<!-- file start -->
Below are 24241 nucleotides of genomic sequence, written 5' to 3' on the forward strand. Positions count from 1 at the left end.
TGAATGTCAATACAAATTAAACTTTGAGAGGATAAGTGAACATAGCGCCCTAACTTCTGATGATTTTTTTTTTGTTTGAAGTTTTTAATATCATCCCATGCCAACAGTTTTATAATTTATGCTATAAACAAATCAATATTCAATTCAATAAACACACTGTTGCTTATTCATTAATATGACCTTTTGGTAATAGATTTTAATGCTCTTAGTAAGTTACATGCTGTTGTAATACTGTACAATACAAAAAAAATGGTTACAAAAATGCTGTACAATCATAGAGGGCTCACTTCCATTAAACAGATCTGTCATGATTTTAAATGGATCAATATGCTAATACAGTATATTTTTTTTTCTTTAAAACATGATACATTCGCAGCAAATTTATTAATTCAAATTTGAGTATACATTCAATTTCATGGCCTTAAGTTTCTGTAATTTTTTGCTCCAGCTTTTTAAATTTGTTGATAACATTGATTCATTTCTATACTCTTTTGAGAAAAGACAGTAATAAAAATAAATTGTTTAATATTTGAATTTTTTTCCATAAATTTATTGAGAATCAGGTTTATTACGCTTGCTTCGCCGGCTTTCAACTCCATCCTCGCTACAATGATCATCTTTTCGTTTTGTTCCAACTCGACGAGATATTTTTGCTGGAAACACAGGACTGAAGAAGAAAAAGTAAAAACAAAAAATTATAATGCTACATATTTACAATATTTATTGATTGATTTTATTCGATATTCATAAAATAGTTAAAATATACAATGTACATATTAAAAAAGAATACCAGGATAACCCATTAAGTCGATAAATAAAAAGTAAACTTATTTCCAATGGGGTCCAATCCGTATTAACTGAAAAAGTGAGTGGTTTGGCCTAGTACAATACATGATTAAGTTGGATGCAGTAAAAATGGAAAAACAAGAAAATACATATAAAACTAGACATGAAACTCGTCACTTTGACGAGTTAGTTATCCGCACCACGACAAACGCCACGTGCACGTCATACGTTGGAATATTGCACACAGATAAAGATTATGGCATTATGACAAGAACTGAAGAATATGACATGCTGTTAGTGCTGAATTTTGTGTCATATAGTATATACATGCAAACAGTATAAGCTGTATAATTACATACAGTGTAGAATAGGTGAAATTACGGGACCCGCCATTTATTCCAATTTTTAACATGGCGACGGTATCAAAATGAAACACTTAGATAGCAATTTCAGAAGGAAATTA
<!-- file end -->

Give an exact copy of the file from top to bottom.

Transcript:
Below are 24241 nucleotides of genomic sequence, written 5' to 3' on the forward strand. Positions count from 1 at the left end.
TGAATGTCAATACAAATTAAACTTTGAGAGGATAAGTGAACATAGCGCCCTAACTTCTGATGATTTTTTTTTTGTTTGAAGTTTTTAATATCATCCCATGCCAACAGTTTTATAATTTATGCTATAAACAAATCAATATTCAATTCAATAAACACACTGTTGCTTATTCATTAATATGACCTTTTGGTAATAGATTTTAATGCTCTTAGTAAGTTACATGCTGTTGTAATACTGTACAATACAAAAAAAATGGTTACAAAAATGCTGTACAATCATAGAGGGCTCACTTCCATTAAACAGATCTGTCATGATTTTAAATGGATCAATATGCTAATACAGTATATTTTTTTTTCTTTAAAACATGATACATTCGCAGCAAATTTATTAATTCAAATTTGAGTATACATTCAATTTCATGGCCTTAAGTTTCTGTAATTTTTTGCTCCAGCTTTTTAAATTTGTTGATAACATTGATTCATTTCTATACTCTTTTGAGAAAAGACAGTAATAAAAATAAATTGTTTAATATTTGAATTTTTTTCCATAAATTTATTGAGAATCAGGTTTATTACGCTTGCTTCGCCGGCTTTCAACTCCATCCTCGCTACAATGATCATCTTTTCGTTTTGTTCCAACTCGACGAGATATTTTTGCTGGAAACACAGGACTGAAGAAGAAAAAGTAAAAACAAAAAATTATAATGCTACATATTTACAATATTTATTGATTGATTTTATTCGATATTCATAAAATAGTTAAAATATACAATGTACATATTAAAAAAGAATACCAGGATAACCCATTAAGTCGATAAATAAAAAGTAAACTTATTTCCAATGGGGTCCAATCCGTATTAACTGAAAAAGTGAGTGGTTTGGCCTAGTACAATACATGATTAAGTTGGATGCAGTAAAAATGGAAAAACAAGAAAATACATATAAAACTAGACATGAAACTCGTCACTTTGACGAGTTAGTTATCCGCACCACGACAAACGCCACGTGCACGTCATACGTTGGAATATTGCACACAGATAAAGATTATGGCATTATGACAAGAACTGAAGAATATGACATGCTGTTAGTGCTGAATTTTGTGTCATATAGTATATACATGCAAACAGTATAAGCTGTATAATTACATACAGTGTAGAATAGGTGAAATTACGGGACCCGCCATTTATTCCAATTTTTAACATGGCGACGGTATCAAAATGAAACACTTAGATAGCAATTTCAGAAGGAAATTA